I came to the rainiest part of Nepal during the rainiest time of year. When it’s not subject to heavy downpours, Pokhara is positioned as the perfect launching point for treks to the neighboring Annapurna Range. But there are few souls willing to brave the mud bogs and scourge of leeches that the monsoon brings to the southern slopes of the Himalayas. As for me, I had an old rain jacket with a busted zipper, a pair of treadless flip-flops, wrap pants, and a feeling that I wouldn’t be trekking to any snow-capped peaks. I didn’t even see any snow-capped peaks for a thick blanket of clouds that lay on top of them. All I could see was green and mist, but it was lovely all the same.
One lucky day, it stopped raining long enough to go exploring in the nearby foothills. I roamed through small villages and family farms; past angry mother buffalos and thousands of dragonflies, women working in the fields and men playing cards; through tranquil rice paddies and over the powerful Seti River. By the time I made it back to the main road, I had only one treadless flip-flop, wrap pants filled with burrs,
and leeches between my toes, but a deep and lively sense of well-being.
On an even luckier evening, the clouds cleared enough to be able to make out the nearby mountaintops. Towering over 1,000 meters high, and within an arm’s reach, were the majestic peaks of three of the ten highest mountains in the world: Manaslu, Annapurna and Dhaulagri. Slightly shorter, but even closer and more picturesque was the steep, pointed profile of Machhapuchhre. Standing in their shadow, I felt small, yet filled with a mysterious sense of power. For a little over an hour, I hardly blinked, cherishing each precious second of the view. Then, just as fast as they had appeared, the peaks disappeared behind the clouds, not to be seen again for the rest of my stay in Nepal.
Although magical, my favorite part of Nepal wasn’t that momentary glimpse of magnificent peaks; it wasn’t the food (which compensated for a lack of taste by adding too much spice) either. It was the children. Chubby, little Buddha babies with big smiles that hid their eyes into folds of skin as they gladly grabbed for my finger. Youngsters who scrambled down stairs and rushed out of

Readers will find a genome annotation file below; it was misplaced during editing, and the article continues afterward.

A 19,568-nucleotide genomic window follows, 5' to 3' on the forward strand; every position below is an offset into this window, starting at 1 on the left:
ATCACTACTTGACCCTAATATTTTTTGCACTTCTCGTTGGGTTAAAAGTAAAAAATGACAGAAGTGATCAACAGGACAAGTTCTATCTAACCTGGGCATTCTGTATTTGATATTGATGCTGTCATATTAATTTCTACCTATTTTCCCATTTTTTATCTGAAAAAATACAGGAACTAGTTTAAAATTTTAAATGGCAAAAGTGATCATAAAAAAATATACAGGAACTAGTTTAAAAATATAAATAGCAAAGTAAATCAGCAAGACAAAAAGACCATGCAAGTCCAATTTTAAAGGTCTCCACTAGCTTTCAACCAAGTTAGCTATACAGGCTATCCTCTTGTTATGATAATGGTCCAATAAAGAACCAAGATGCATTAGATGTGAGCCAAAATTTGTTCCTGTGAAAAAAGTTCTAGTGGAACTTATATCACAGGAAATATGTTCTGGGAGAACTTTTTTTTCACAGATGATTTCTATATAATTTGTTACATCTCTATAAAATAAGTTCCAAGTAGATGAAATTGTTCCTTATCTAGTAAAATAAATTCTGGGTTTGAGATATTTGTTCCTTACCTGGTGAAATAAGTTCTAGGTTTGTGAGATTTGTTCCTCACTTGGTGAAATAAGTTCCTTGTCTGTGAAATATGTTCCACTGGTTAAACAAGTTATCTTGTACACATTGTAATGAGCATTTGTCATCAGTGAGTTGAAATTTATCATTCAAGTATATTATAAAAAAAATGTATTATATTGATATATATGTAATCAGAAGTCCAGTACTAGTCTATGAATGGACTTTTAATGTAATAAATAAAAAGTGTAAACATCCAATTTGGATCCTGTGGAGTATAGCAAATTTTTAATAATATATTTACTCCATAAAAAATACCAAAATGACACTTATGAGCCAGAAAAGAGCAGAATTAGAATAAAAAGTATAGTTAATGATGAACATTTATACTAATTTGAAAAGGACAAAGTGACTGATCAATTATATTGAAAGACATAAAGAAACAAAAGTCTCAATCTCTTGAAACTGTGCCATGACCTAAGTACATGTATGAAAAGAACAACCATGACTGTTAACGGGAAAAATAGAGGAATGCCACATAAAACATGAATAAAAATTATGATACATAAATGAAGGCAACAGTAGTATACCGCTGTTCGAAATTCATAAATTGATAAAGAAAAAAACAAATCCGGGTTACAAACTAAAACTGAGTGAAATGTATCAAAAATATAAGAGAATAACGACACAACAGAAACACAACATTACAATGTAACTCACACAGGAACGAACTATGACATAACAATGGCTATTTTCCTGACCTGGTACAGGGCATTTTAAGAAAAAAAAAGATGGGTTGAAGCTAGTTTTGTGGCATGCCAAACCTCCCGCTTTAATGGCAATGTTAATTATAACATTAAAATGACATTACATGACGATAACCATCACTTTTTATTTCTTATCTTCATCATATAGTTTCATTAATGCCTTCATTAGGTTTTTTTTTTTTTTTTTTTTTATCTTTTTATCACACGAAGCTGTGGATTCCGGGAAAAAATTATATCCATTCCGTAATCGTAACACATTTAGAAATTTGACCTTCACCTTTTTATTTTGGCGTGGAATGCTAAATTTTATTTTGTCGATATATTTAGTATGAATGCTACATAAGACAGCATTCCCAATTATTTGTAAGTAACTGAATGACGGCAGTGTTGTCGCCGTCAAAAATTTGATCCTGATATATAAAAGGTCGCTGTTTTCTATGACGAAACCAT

doorways to clasp their palms in front of their face (Namaste!) or wave their hands frantically above their heads (Hello!). It was always kids who showed me to the correct bus or invited me into their homes for tea. Restricted by the rain as I was, I spent my first few days in Nepal touring different homes, tasting different cups of tea and making parents proud of their English-speaking children.
My least favorite part of Nepal – as it is with every remote community that has become popular for its natural beauty, and which bases its economy on the money of outsiders – was dealing with people who were only interested in making a profit from me, or cashing in on the conception that all Western women are fast and loose. Normally, couchsurfing provides me with a few blessed souls who are the exception to this generalization, but unfortunately, hoteliers, trekking guides, and NGO operators have infiltrated the Nepalese chapter of CS. Knowing that the weather would be less than ideal, I thought it would be a good use of my time to volunteer at an orphanage and sent a request to stay with a man who worked with
one. But as soon as he realized that I wasn’t going to pay money for any of his thousands of suggestions, he politely asked me to leave. Having spent four days without a sign of the orphanage, I was happy to go. My departure brought me to a guesthouse in Lakeside.
Lakeside Pokhara is one of those places that are built completely for the convenience of tourists. Every other establishment is either a hotel, an over-priced restaurant, a souvenir shop, an adrenaline tour booking agency, or a money changer. I’m always uncomfortable in these places because I can’t shake the feeling that people don’t see me as a human, but rather as a walking bank or bordello. And, constantly subjected to this perception of myself, I found myself conforming to it. Every time I left my room, I became a consumer. I drank fruit juice I didn’t need and ate Momos I could get for half the price a few kilometers away. I felt an urgent need to hightail it out of there.
But for Mira, I would have. A fellow life-long traveler, she understands me completely. She understands the conflicting emotions that arise from the desire to
be in new places and the longing to belong, anywhere. She knows what it’s like to leave things behind, to be road weary, to miss home. She was incredibly good company and a reminder of the lesson inherent in the lake in front of us, the lesson of stillness. Having learned that lesson, I feel ready to face the road ahead of me. At this point, I don’t know where that road leads (beyond the Indian border, which may or may not let me back in), but I’m happy wherever it may be.
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